Ceramics for the Baroque Court
Baroque was the dominant decorative style of Europe in the 17th and early 18th centuries. It was characterised by bold, curved forms, naturalistic detailing and intricate formal patterns, particularly in France.
During these years, European ceramic production was dominated by tin-glazed earthenware. Potteries serving the courts and aristocracy of France, Italy and the Netherlands adopted the Baroque style for grand dining wares, often using it in combination with the blue-and-white colour scheme inspired by Chinese porcelain. Many of these wares were intended primarily for formal display on buffets rather than regular use.
The colourful narrative painting of Italian maiolica (tin-glazed earthenware) had fallen into decline by the 17th century. Italian potteries began to adopt the blue-and-white colour scheme of Chinese porcelain for designs inspired by both Eastern motifs and traditional Italian sources. Bold, new forms were introduced in response to the emerging Baroque style.
The court style of 17th-century France was indebted to Italy. Nevers, in central France, was initially the leading French centre for ceramic production. The city employed many Italian artists, who brought with them the narrative styles of Italian maiolica. These painters also combined elements from French, Chinese and Middle Eastern designs to create a distinctive style of decoration. Executed in white on a dark blue ground, this style is particularly associated with Nevers.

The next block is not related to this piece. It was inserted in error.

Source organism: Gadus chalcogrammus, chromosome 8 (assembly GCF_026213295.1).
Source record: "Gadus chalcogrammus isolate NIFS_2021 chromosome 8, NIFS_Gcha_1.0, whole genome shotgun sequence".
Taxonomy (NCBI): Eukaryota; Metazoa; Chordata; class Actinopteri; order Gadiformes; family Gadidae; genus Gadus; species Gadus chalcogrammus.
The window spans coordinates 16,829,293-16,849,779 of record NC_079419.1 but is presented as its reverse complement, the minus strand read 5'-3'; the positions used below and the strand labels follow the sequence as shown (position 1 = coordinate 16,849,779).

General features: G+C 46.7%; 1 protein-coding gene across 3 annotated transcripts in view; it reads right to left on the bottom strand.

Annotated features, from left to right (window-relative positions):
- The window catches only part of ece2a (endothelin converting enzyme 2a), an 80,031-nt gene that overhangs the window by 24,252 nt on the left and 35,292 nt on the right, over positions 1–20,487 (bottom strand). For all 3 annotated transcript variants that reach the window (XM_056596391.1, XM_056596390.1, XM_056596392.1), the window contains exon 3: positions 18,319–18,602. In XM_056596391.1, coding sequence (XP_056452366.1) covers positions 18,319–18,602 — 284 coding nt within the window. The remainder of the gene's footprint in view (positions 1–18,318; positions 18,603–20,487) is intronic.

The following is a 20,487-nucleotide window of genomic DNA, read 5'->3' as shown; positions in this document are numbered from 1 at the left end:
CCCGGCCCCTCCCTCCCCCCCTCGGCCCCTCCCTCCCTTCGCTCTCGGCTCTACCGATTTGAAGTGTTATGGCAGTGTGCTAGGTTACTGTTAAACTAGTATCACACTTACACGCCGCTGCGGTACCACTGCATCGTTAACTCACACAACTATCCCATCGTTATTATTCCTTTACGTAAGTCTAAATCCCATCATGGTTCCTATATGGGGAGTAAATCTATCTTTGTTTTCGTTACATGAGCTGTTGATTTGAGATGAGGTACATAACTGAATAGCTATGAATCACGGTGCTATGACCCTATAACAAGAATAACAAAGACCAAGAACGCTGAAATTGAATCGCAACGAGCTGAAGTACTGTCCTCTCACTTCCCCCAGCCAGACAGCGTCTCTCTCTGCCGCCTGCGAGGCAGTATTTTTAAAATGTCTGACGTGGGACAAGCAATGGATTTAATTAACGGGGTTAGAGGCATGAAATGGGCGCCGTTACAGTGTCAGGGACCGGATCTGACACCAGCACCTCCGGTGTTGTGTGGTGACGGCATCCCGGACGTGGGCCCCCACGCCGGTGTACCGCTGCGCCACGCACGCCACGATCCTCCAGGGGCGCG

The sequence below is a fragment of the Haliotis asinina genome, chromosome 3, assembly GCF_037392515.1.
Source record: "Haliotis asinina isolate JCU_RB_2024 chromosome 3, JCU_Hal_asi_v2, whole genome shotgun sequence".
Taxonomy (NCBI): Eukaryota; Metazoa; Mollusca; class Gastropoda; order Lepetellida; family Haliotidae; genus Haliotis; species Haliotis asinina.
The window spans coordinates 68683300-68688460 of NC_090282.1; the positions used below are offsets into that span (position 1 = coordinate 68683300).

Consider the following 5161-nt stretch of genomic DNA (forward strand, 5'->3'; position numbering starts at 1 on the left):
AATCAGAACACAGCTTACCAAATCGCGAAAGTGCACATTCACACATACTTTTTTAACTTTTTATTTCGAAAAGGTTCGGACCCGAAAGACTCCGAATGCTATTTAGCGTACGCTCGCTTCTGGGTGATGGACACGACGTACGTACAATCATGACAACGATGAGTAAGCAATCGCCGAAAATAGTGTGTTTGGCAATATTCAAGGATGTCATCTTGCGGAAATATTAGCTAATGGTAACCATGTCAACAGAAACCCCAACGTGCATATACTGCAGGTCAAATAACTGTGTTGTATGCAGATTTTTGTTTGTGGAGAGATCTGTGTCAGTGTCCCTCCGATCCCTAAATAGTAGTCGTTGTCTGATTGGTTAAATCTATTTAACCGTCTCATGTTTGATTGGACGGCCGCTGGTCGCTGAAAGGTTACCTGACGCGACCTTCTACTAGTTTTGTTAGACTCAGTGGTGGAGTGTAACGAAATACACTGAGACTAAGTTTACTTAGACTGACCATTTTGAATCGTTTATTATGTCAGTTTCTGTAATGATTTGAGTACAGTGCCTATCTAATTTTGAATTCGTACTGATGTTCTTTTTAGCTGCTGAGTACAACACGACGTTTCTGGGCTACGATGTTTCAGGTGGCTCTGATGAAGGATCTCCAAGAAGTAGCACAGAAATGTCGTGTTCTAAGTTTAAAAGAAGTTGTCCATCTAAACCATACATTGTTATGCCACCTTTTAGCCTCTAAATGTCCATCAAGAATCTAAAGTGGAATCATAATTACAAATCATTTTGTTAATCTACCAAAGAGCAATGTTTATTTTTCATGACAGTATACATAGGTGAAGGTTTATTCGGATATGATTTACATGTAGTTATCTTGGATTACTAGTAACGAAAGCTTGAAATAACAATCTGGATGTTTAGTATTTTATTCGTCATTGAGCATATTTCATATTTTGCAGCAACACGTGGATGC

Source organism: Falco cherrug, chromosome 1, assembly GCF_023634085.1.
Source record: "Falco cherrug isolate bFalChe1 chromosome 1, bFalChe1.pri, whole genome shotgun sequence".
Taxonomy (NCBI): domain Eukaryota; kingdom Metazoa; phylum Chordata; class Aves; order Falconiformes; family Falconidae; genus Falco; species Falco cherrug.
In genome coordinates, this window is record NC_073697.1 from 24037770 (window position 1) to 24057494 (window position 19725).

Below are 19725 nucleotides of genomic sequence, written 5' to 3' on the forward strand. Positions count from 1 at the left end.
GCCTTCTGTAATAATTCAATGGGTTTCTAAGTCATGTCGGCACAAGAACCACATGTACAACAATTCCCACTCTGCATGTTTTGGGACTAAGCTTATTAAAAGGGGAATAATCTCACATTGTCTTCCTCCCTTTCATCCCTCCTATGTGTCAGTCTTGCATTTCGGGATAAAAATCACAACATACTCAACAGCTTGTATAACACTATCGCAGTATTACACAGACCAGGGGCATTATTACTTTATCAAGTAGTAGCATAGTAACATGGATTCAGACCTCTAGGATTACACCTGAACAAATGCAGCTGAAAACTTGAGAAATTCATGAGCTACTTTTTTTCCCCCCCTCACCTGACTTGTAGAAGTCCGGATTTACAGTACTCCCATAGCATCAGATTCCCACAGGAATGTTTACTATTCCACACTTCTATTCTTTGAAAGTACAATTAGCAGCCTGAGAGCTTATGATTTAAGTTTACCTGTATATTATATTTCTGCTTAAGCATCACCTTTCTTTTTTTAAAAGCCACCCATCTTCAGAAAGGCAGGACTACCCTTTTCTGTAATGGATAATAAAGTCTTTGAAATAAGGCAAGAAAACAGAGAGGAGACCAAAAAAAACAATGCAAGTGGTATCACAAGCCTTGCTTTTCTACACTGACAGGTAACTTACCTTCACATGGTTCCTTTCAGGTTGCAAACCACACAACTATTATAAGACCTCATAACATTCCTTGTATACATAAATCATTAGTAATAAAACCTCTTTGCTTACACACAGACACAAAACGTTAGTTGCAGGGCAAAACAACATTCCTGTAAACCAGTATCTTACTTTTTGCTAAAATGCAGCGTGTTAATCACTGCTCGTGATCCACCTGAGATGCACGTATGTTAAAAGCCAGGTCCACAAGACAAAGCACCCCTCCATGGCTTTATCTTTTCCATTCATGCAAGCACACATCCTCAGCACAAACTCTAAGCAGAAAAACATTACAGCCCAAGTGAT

Rouen's tin-glazed pottery thrived under royal patronage from 1644. By the end of the century Rouen had adopted the fashion for blue and white, and developed a formal style of radiating decoration. Tin-glazed pottery became an acceptable substitute for silver after 1709, when Louis XIV requisitioned all silver plate to help finance his wars.
The triumph of Delft
The years 1650 to 1725 were the Golden Age for Dutch tin-glazed pottery. The factories at Delft thrived in a flourishing economy and increased the quality and decorative ambition of their work, partly in response to court demands. After her return to England from the Netherlands in 1689, Queen Mary commissioned and collected Delft pottery to decorate the royal palaces at Kensington and Hampton Court.
This content was originally written in association with the exhibition 'Baroque 1620 - 1800: Style in the Age of Magnificence', on display at the V&A South Kensington from 4 April - 19 July 2009.